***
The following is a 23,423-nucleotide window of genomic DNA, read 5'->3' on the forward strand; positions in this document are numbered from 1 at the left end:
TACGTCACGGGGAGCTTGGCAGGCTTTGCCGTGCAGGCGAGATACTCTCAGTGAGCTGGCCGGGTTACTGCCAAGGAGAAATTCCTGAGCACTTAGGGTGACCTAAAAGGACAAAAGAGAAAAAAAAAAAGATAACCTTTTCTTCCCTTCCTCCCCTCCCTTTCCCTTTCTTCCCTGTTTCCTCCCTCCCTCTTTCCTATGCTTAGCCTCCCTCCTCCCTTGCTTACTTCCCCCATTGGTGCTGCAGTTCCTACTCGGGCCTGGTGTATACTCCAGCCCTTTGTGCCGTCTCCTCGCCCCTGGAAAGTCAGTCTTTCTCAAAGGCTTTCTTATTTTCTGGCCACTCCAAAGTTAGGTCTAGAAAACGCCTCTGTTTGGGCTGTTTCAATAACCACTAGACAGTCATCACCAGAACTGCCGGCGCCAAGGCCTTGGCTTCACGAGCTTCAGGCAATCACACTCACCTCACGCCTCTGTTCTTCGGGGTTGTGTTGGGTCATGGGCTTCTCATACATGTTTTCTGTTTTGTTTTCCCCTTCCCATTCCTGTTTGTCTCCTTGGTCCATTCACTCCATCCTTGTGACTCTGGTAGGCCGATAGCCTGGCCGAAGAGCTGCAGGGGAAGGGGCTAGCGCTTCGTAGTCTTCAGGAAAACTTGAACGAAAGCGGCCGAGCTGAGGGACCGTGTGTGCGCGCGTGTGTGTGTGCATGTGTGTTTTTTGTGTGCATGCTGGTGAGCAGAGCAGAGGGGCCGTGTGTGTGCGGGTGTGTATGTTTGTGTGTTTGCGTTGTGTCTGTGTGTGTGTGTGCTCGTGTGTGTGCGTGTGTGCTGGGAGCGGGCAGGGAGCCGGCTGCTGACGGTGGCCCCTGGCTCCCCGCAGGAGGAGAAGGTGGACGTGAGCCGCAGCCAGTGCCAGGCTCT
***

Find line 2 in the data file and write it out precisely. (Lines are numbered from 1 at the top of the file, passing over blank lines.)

TACGTCACGGGGAGCTTGGCAGGCTTTGCCGTGCAGGCGAGATACTCTCAGTGAGCTGGCCGGGTTACTGCCAAGGAGAAATTCCTGAGCACTTAGGGTGACCTAAAAGGACAAAAGAGAAAAAAAAAAAGATAACCTTTTCTTCCCTTCCTCCCCTCCCTTTCCCTTTCTTCCCTGTTTCCTCCCTCCCTCTTTCCTATGCTTAGCCTCCCTCCTCCCTTGCTTACTTCCCCCATTGGTGCTGCAGTTCCTACTCGGGCCTGGTGTATACTCCAGCCCTTTGTGCCGTCTCCTCGCCCCTGGAAAGTCAGTCTTTCTCAAAGGCTTTCTTATTTTCTGGCCACTCCAAAGTTAGGTCTAGAAAACGCCTCTGTTTGGGCTGTTTCAATAACCACTAGACAGTCATCACCAGAACTGCCGGCGCCAAGGCCTTGGCTTCACGAGCTTCAGGCAATCACACTCACCTCACGCCTCTGTTCTTCGGGGTTGTGTTGGGTCATGGGCTTCTCATACATGTTTTCTGTTTTGTTTTCCCCTTCCCATTCCTGTTTGTCTCCTTGGTCCATTCACTCCATCCTTGTGACTCTGGTAGGCCGATAGCCTGGCCGAAGAGCTGCAGGGGAAGGGGCTAGCGCTTCGTAGTCTTCAGGAAAACTTGAACGAAAGCGGCCGAGCTGAGGGACCGTGTGTGCGCGCGTGTGTGTGTGCATGTGTGTTTTTTGTGTGCATGCTGGTGAGCAGAGCAGAGGGGCCGTGTGTGTGCGGGTGTGTATGTTTGTGTGTTTGCGTTGTGTCTGTGTGTGTGTGTGCTCGTGTGTGTGCGTGTGTGCTGGGAGCGGGCAGGGAGCCGGCTGCTGACGGTGGCCCCTGGCTCCCCGCAGGAGGAGAAGGTGGACGTGAGCCGCAGCCAGTGCCAGGCTCT